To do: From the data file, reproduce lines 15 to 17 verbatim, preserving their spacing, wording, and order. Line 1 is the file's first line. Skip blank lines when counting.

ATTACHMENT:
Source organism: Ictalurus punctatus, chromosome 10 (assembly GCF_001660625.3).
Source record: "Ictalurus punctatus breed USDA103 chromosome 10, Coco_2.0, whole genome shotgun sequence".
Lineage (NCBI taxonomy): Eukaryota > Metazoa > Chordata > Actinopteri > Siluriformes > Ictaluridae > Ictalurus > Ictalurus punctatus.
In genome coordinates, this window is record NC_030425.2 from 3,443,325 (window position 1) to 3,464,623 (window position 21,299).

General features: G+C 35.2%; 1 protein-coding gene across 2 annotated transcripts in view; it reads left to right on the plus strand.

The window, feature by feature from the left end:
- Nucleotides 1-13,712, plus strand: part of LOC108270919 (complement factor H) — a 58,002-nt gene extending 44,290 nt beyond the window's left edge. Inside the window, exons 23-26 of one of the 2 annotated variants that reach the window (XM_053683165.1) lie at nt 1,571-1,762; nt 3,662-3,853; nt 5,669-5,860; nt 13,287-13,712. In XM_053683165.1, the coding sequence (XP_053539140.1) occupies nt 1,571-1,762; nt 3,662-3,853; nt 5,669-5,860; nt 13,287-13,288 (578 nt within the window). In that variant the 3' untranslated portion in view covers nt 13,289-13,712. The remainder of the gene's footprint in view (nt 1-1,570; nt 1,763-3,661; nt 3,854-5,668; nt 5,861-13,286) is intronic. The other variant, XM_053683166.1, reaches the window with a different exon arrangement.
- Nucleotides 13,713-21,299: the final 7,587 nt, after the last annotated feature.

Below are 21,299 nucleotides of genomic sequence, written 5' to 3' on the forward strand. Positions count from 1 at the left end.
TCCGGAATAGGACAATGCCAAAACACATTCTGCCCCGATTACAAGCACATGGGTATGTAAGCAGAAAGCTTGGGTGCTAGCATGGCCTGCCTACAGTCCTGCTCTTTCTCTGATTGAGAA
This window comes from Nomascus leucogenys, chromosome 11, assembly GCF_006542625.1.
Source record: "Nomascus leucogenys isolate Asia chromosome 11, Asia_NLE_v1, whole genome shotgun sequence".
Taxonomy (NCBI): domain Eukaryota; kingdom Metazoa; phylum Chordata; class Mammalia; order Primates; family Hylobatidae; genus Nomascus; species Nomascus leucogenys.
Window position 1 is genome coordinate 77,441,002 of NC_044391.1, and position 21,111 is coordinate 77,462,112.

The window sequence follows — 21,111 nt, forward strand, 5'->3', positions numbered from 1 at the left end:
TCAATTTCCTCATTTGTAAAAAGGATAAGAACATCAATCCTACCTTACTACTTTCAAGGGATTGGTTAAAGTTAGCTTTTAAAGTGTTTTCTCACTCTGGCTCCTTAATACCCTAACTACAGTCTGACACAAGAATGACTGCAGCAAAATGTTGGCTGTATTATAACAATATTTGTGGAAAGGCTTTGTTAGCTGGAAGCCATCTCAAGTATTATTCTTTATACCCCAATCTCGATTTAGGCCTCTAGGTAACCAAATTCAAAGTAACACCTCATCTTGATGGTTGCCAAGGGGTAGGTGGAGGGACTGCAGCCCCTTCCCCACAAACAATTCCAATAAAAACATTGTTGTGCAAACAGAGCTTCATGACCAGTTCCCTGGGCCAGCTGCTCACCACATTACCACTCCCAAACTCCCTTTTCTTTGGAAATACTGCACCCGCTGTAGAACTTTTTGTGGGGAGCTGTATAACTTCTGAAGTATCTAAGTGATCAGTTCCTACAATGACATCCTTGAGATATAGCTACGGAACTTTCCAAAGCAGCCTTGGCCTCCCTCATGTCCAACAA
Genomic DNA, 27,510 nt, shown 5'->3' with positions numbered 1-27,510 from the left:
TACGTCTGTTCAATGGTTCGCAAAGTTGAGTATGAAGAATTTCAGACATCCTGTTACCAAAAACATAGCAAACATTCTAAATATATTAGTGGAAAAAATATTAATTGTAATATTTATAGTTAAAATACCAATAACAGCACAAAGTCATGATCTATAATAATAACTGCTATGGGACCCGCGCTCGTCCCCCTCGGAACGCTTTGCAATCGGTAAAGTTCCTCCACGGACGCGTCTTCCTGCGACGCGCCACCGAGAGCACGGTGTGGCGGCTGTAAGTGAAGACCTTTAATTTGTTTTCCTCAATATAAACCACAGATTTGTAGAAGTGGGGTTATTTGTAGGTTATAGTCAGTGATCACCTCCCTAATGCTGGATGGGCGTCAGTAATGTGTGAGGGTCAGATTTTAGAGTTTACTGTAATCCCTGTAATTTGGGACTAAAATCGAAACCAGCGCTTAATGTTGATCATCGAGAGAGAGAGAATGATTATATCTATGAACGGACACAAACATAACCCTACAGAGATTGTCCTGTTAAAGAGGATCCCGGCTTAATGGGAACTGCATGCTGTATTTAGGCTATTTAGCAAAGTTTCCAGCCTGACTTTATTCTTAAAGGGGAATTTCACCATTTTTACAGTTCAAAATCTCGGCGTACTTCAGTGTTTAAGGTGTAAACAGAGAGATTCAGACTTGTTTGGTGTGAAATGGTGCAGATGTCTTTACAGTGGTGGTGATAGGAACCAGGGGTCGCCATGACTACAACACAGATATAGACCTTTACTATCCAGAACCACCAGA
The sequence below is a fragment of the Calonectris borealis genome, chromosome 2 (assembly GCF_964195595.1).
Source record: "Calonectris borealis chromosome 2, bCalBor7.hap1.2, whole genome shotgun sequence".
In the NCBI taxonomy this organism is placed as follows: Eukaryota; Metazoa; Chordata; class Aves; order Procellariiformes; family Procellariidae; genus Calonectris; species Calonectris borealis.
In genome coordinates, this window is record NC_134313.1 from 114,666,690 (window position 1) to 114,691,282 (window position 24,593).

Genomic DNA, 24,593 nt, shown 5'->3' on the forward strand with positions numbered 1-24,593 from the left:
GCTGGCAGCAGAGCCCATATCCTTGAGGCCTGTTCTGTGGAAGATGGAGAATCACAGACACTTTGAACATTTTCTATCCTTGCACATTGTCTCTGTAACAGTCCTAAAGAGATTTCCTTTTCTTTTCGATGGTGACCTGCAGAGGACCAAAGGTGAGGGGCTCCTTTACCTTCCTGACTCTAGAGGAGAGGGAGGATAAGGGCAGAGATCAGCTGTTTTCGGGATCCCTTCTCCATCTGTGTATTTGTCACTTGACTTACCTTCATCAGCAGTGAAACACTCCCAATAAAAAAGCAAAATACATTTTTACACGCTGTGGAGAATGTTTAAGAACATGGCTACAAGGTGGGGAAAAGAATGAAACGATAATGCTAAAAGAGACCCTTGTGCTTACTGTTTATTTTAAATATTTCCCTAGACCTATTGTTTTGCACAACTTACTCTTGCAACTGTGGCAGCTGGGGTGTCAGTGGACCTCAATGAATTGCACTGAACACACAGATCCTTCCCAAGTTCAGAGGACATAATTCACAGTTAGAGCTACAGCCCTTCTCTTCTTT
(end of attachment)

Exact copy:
The window sequence follows — 21,111 nt, forward strand, 5'->3', positions numbered from 1 at the left end:
TCAATTTCCTCATTTGTAAAAAGGATAAGAACATCAATCCTACCTTACTACTTTCAAGGGATTGGTTAAAGTTAGCTTTTAAAGTGTTTTCTCACTCTGGCTCCTTAATACCCTAACTACAGTCTGACACAAGAATGACTGCAGCAAAATGTTGGCTGTATTATAACAATATTTGTGGAAAGGCTTTGTTAGCTGGAAGCCATCTCAAGTATTATTCTTTATACCCCAATCTCGATTTAGGCCTCTAGGTAACCAAATTCAAAGTAACACCTCATCTTGATGGTTGCCAAGGGGTAGGTGGAGGGACTGCAGCCCCTTCCCCACAAACAATTCCAATAAAAACATTGTTGTGCAAACAGAGCTTCATGACCAGTTCCCTGGGCCAGCTGCTCACCACATTACCACTCCCAAACTCCCTTTTCTTTGGAAATACTGCACCCGCTGTAGAACTTTTTGTGGGGAGCTGTATAACTTCTGAAGTATCTAAGTGATCAGTTCCTACAATGACATCCTTGAGATATAGCTACGGAACTTTCCAAAGCAGCCTTGGCCTCCCTCATGTCCAACAA
Genomic DNA, 27,510 nt, shown 5'->3' with positions numbered 1-27,510 from the left: